KBS System of Filipino Martial Arts

KBS System Philosophy
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The philosophy of the KBS System is made up of basic principles, which all aspects of the Art adhere to. There are also some other broader principles which describe and define the overall Art.

The philosophy of the school is to attempt to stress the relevance of the Filipino Arts in relation to contemporary times while retaining the traditional/classical martial aspects of the Art. Its core concepts are based on the combative nature of the Art. In light of recent events, one can easily see the relevence of personal defence training.
The mind is emphasized above all else. Weapons are only tools to be used, and all are controlled by the mind. A practitioner of this System must learn to apply the principles and concepts of the Art effectively and efficiently, with his actions guided by the fundamental philosophy.

The seven basic principles of the KBS System relate to all aspects of training, whether blades, sticks or emptyhands.

1) Everything flows from the flywheel effect of using the waist as an axle, and the entire upper body moves as one unit. There is never any drawing back or cocking to strike. Instead, learn to use the weapons that are already cocked. This creates a smoothness of motion that results in faster, more powerful techniques.
2) The hands should always be working in opposite directions. If one is pushing, the other should pull. If one is extended, then the other should be close in. Palm up/palm down!
3) Always go with the flow. Don't fight against your opponent- let him fight against himself. Guide him to help you in your techniques.
4) Try to make your opponent attack where you are prepared for an attack. Allow him to access your open doors, and be ready for him. Be aware of openings in your defense where he is likely to strike.
5) Whenever you are in contact with your opponent, never remove a hand without replacing a hand. Always try to maintain contact (and control) until you are ready to break.
6) When inside, penetrate. When outside, deflect.
7) The angles of attack of swords, sticks, knives and emptyhand techniques may be the same, but the defensive responses are NOT the same. As the characteristics of the weapons change, so must your defense.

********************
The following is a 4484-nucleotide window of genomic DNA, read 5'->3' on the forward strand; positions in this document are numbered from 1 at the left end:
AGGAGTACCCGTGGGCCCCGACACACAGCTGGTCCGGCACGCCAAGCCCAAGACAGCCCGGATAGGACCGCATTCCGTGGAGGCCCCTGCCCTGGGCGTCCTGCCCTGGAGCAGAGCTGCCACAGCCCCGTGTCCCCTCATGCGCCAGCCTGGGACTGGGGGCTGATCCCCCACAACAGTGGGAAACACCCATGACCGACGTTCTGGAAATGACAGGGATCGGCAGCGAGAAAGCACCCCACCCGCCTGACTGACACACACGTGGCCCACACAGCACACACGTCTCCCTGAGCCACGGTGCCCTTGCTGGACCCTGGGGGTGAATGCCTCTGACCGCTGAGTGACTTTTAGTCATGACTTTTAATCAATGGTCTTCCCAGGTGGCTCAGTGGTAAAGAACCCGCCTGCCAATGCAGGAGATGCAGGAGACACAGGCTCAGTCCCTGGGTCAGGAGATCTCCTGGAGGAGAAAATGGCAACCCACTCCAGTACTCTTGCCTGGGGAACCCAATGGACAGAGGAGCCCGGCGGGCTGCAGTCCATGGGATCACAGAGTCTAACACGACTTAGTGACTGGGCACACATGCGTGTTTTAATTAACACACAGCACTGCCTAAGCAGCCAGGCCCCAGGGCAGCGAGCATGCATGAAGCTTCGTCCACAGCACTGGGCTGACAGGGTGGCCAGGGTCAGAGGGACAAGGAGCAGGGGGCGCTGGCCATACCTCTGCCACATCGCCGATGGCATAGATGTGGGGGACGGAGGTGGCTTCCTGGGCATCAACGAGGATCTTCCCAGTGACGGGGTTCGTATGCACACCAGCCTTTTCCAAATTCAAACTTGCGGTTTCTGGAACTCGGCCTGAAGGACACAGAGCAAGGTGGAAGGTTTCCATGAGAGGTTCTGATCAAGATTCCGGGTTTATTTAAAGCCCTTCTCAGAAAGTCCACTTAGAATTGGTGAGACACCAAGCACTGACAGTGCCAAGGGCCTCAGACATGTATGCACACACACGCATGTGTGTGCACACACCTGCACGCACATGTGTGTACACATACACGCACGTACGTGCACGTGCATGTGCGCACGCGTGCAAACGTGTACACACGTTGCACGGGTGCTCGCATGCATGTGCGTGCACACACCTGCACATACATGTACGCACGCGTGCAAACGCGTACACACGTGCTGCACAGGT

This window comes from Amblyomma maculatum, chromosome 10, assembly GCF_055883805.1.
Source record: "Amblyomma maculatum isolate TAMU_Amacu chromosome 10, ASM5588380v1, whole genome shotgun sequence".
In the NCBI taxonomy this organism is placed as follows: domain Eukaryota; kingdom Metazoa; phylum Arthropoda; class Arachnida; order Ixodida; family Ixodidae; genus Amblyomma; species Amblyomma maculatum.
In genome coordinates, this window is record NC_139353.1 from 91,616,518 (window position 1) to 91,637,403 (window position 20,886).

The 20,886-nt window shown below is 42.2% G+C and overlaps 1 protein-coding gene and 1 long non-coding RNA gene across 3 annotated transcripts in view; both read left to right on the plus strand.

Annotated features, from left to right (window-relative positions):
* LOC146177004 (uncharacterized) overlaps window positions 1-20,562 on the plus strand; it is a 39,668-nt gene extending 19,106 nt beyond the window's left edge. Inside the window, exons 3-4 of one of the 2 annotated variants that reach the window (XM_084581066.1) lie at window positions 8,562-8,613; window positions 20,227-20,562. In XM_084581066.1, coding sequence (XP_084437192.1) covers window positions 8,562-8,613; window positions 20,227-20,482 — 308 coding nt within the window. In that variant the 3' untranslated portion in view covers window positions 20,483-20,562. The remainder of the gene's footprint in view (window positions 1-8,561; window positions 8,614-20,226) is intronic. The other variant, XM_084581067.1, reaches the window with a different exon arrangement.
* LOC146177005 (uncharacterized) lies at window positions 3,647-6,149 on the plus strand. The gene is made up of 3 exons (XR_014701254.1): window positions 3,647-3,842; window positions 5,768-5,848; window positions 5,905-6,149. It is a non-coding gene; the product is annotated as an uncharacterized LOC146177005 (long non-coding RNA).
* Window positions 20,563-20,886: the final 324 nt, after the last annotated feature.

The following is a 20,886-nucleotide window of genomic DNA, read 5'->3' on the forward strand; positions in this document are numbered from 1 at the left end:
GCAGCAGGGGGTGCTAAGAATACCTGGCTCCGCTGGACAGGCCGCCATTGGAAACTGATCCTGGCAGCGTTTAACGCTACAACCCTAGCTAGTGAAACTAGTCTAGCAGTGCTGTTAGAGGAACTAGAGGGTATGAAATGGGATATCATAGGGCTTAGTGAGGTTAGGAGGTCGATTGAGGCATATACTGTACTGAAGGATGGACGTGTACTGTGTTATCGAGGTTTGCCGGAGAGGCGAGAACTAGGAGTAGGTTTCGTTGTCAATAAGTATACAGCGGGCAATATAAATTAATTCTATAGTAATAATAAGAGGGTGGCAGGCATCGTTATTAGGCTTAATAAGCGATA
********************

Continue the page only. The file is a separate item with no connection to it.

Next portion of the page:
These eight basic concepts (as taught by GM Abner Pasa of the Warriors System) are universal to all arts, but many have not noted them.

The first four relate to the individual and the tools necessary to develop one's fullest potential
1) Awareness: One must continually appreciate events and happenings that are going on around him at all times. As a consequence, nothing is taken for granted and this insures that one is never caught off-guard and unprepared.
2) Honesty: This concept develops in one an objective outlook on life. It allows a correct assessment of one's strengths and weaknesses, and for those of his opponent. Overconfidence which results in complacency, and a lack of confidence as a result of overestimating an opponent's capabilities are both potentially fatal flaws and need to be avoided.
3) Skills: One must realize that skills aren't developed overnight. There is a need to develop one's foresight and planning capabilities- to anticipate the future and prepare for the expected needs.
4) Appropriateness: Inculcates in a person a structured and systematic ability to sift through information, separating that which is relevant from that which is not. It allows one to identify problems and to define goals and objectives, as well as to formulate solutions and assess alternatives, and to then decide on a course of action that offers the best chance for success.

The second group of four concepts relates to the environment, and provides the means and methodology to achieve one's goals by establishing the mechanics to effectively execute the techniques.
1) Characteristics of the weapon (tool): This concept develops the ability to look critically at the qualities of the weapon used to achieve one's objectives. One must realize that the inherent strengths and limitations of the weapon strongly determine its use.
2) Nature of the environment: This determines the type of weapon to be used, and allows an appreciation of the need to use the appropriate tool to achieve a specific job. For example, tight places require short weapons while longer weapons are desirable for open spaces. The environment is a limiting factor in the usefulness or effectiveness of a particular weapon.
3) Balance: Allows one to focus on the optimal combination of factors to achieve the highest degree of efficiency and effectiveness. Various alternatives always exist, and one should develop an ability to assess choices of actions, tactics and strategies that can be adopted in the use of one principle in relation to others.
4) Universality: Nurtures and develops a broad outlook in life, fostering understanding and deepening one's insight. All aspects of the Art interact with each other, so deeper insight into one phase of the Art will enhance one's skill in other phases. Also develops the basic attitude that in life, nothing is absolute, and one must realize that being good does not necessarily make others bad. Creates a desire to seek excellence and to share it with others.

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